I want to discuss shutter speed and how it can be utilized as part of the creative process. What? How can you use shutter speed “creatively”? The shutter opens and closes to make an exposure. How can you do this creatively? Well, just like you can control the feel of a photograph with creative use of aperture and depth of field (this will be covered separately), shutter speed can also be an effective tool to convey motion and evoke feelings. If you just set your shutter to the fastest possible speed and shoot you may come away very disappointed. The same is true if the speed is too slow.
This post is going to discuss the use of slow shutter speeds to convey motion and create a mood. I will cover fast shutter speeds and other techniques, including panning, in future blog posts. The downside to using slow shutter speeds is that you have to carry a tripod (or some other device) with you to hold the camera steady during such a long exposure. Personally, I think it is well worth the effort.
How to Creatively Use Shutter Speed
The images used here were all taken during a hike at the Overlook at the Falls park in Tinton Falls, New Jersey. The first image was taken with a slow shutter speed (1/6) to make the water appear more like what the naked eye sees. The water takes on a soft quality while the non-moving surroundings remain sharp. This not only transforms the water to a soft, flowing quality but it helps to separate the branches in the foreground from the falling water. This is a nice, tranquil image. It’s like listening to “Norwegian Wood” by the Beatles.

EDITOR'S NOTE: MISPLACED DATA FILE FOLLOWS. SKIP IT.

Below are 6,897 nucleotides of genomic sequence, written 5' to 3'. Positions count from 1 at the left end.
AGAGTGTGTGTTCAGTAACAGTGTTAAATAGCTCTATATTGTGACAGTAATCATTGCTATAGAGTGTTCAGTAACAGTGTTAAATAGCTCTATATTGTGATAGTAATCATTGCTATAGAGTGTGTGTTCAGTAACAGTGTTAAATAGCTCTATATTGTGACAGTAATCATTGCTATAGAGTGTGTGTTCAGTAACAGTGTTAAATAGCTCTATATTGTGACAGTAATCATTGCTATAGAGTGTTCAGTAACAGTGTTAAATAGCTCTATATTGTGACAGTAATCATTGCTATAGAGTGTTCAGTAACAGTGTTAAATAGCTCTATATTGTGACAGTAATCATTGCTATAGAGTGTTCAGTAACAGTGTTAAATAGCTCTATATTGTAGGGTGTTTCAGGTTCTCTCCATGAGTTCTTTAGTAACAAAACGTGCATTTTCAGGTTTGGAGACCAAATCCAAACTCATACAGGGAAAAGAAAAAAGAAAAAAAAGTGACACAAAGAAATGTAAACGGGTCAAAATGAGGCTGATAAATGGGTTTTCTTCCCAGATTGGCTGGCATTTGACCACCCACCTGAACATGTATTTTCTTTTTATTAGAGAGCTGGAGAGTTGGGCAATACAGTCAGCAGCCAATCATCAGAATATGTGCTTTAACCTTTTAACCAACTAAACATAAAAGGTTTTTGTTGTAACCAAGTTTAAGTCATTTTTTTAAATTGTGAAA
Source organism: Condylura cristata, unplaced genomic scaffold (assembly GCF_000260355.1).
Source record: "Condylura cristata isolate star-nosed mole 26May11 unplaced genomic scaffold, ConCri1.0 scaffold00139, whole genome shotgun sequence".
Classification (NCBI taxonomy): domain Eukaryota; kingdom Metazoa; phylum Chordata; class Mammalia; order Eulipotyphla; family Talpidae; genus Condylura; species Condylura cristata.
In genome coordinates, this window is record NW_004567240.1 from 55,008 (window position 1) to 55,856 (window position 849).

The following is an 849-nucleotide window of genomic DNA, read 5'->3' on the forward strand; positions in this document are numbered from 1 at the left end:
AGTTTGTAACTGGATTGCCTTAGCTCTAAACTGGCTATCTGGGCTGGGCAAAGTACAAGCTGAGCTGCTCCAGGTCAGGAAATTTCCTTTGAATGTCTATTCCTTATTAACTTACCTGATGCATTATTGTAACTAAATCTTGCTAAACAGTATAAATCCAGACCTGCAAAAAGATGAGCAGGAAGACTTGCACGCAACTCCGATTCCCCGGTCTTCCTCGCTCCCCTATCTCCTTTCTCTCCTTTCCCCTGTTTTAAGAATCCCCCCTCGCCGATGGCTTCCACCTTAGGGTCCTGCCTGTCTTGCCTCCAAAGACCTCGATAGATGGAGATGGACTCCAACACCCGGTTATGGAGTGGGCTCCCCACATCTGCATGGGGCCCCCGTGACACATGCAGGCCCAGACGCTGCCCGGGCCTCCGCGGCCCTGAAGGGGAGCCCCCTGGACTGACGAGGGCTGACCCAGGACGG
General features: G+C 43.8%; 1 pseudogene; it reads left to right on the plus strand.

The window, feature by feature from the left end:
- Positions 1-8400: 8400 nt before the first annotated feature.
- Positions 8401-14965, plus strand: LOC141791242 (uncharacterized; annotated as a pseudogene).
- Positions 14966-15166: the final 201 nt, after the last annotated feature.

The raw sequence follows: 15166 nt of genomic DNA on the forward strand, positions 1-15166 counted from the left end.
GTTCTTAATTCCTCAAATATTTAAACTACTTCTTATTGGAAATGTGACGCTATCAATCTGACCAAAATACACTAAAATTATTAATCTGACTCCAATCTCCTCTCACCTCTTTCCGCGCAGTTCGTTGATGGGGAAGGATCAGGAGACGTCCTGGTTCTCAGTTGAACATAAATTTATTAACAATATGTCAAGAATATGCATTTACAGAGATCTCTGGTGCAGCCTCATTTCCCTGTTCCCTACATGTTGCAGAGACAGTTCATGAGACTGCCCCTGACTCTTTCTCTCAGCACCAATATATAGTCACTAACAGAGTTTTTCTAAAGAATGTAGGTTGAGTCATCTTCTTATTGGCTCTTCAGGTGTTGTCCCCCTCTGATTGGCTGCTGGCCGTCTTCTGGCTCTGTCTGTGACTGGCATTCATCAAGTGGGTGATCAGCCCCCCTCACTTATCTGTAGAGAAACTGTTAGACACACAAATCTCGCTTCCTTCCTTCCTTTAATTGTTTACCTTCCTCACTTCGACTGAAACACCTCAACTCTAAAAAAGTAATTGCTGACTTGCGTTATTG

Now take a look at the next image. This is the same shot but the shutter speed was increased to 1/30th. It’s not bad but given a choice, which would you hang on the wall? You can begin to see the water droplets and the irregularities in the flow of the water as well as foam at the bottom left of the image. The third image was shot at 1/250th and is not at all appealing. The water looks more like a stucco wall than a water fall and you can see the churning of the water at the bottom. Notice too, that the separation between the branches and the water isn’t as pronounced.
The last image was taken with a shutter speed of 1/4000th. Talk about harsh! The water is frozen in space and the branches are beginning to get harder to see. This is like listening to “Crazy Train” by Black Sabbath! Would this image make you want to visit the falls? I didn’t think so.
Can you think of other subjects that might benefit from a slower shutter speed? Here’s one that most people may not think about. Have you ever wanted to take a picture of a building but people keep walking by? That is not a problem if you have a tripod and use a slow shutter speed. If you use a slow enough speed the people will be in and out of the image without showing up. Depending upon what speed you shoot, anything passing between the camera and subject will appear normal (fast shutter), blurred (slightly slower), ghost-like (slower yet) or completely disappear. You can have a lot of fun with this technique. Give this a try – go outside, find a building or landscape you want to shoot, put the camera on a tripod and play around. Try slow, medium and fast shutter speeds and see what you get. Have your friends join in on the fun – have someone run through the picture while someone walks slowly and another stands still.